Last night, I tried to make sense out of “Warehouse 13” but didn’t get very far. I watched in fits and starts and in between passes of a football that seemingly circles the globe. As far as I can I tell this show is about two Secret Service agents, one a fuck-up (Peter Lattimer played by Eddie McClintock) and the other is an overachiever (Myra Berring played by Joanne Kelly), who save the President’s life. After being on two sides of the conflict with the President they both end up getting transferred to this strange warehouse in the Badlands of South Dakota. McClintock’s character, because of his fuck-up, has been suspended so he finds himself glad he’s been reassigned rather than sitting around on his couch. Whereas Kelly’s character is upset that she didn’t get promoted and is saddled with McClintock.
They are brought in by Saul Rubinek’s odd little character named Artie Nielsen who is essentially a supernatural hunter/gatherer who looks like he lives in a box. He’s in charge of this Warehouse, to which he describes as “America’s attic.” There is all kinds of strange shit in this thing. Like a tea kettle, that operates as a Genie granting you a wish but if that wish is impossible it produces a ferret, and Harry Houdini’s wallet that somehow falls into Myra’s bag and does something nonsensical.
Rubinek’s character is essentially the weird Mad Scientist sort played much better by “Fringe” actor John Noble and his latest charges are essentially his field agents. They work the Mulder/Scully archetype quite well with a bit of a refreshing taste as McClintock’s Peter is not nearly as droll as Mulder, but is clearly enjoying himself immensely with this weird stuff and that shines through his performance. Kelly’s Myra (like Scully) is clearly not enjoying any aspect of her character, or that character’s circumstances. Myra spends most of the two hours bitching and moaning about wanting to be re-assigned and getting blown off by her boss. She left me not caring about her at all. McClintock is clearly the voice you come in on, his enthusiasm and enjoyment of all the weird shit happening around him makes you smile as you, like him, are a part of this new playhouse. Its tough not to like him.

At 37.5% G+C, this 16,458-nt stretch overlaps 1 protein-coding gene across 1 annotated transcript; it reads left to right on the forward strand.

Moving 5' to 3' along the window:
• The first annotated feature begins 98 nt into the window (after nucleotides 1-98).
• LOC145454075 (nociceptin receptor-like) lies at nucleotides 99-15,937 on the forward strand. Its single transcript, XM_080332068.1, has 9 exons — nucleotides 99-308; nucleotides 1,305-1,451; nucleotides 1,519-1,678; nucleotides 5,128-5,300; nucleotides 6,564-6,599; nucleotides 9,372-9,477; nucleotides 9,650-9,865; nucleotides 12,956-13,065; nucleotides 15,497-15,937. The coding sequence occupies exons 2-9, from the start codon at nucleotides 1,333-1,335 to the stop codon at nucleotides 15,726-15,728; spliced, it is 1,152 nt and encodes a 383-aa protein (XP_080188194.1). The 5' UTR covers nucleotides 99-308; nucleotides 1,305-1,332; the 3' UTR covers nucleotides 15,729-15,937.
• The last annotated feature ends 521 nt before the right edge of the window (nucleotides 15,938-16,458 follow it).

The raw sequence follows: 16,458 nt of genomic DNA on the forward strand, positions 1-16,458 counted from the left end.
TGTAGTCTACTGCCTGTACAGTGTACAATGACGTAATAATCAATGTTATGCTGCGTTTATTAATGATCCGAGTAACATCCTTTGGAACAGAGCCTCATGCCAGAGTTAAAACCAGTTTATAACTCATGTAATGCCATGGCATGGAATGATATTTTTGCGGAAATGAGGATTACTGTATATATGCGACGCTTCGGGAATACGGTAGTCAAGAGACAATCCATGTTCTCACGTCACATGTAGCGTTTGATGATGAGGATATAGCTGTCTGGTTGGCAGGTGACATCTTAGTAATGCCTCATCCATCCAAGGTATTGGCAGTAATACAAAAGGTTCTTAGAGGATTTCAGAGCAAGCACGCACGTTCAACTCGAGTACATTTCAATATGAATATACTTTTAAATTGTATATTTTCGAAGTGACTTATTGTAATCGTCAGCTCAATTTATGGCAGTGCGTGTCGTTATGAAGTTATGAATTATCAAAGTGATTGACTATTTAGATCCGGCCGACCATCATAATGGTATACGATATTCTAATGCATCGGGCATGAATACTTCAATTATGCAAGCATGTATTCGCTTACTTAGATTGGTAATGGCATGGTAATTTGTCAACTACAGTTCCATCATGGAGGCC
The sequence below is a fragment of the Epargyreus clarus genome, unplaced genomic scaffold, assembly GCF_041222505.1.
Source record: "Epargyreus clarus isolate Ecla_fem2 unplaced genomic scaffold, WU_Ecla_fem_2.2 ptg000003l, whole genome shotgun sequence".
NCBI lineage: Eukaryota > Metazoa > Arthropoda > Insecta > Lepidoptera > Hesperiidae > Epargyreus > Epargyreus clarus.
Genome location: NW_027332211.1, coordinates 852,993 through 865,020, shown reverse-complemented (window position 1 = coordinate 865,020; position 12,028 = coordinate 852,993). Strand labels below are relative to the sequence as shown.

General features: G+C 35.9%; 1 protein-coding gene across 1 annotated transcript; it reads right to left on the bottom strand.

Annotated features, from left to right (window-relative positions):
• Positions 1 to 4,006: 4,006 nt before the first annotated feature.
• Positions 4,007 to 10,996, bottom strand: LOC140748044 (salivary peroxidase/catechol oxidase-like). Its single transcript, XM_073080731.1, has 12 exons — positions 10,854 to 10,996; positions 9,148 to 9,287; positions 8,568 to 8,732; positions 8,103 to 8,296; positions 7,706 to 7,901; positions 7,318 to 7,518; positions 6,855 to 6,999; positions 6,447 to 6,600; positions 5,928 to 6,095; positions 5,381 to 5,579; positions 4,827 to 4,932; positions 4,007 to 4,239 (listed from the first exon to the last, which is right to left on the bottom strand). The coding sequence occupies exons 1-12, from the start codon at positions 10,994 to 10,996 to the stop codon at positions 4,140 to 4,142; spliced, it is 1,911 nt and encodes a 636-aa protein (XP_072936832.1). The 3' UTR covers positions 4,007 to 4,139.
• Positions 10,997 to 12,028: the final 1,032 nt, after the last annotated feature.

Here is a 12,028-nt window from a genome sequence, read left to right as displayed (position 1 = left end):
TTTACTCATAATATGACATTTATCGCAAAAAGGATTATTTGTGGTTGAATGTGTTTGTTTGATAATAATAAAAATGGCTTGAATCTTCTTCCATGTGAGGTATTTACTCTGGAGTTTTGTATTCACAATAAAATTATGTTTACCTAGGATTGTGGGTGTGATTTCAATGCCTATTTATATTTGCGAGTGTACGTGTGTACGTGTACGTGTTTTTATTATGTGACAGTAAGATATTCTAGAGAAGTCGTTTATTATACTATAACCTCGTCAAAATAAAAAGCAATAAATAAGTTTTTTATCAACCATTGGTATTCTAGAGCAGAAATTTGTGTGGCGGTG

The plot only gets going into the second hour of the pilot, and I’m not entirely sure what went on. There was a car crash, a box they had to capture that caged some kind of woman that can make men do whatever she wants. I don’t know, I think I dozed off.
In the end, as with most pilots, its a touch and go kind of thing where the writers and actors are still trying to make their way around the characters, the story, and that alot of the time leaves the audience a little short. That was the case here. I feel like there is a ton of fun to be had with this idea but Pilots are generally not distinctive of an overall show. You hope you’ve done enough as creators to get people to tune back in, but, for me I liked McClintock enough to go back, but I won’t be upset if I miss an episode.
I feel like SyFy needs a Big Lights really innovative show, and I feel like their best shot is reviving the cancelled “Kings” because I don’t think this show or “Eureka” is interesting enough to get people to pay attention to the channel post-“Battlestar Galactica.” Though, from what I hear the reboot of “Alien Nation” with “Firefly” producer Tim Minear could be just what the channel needs.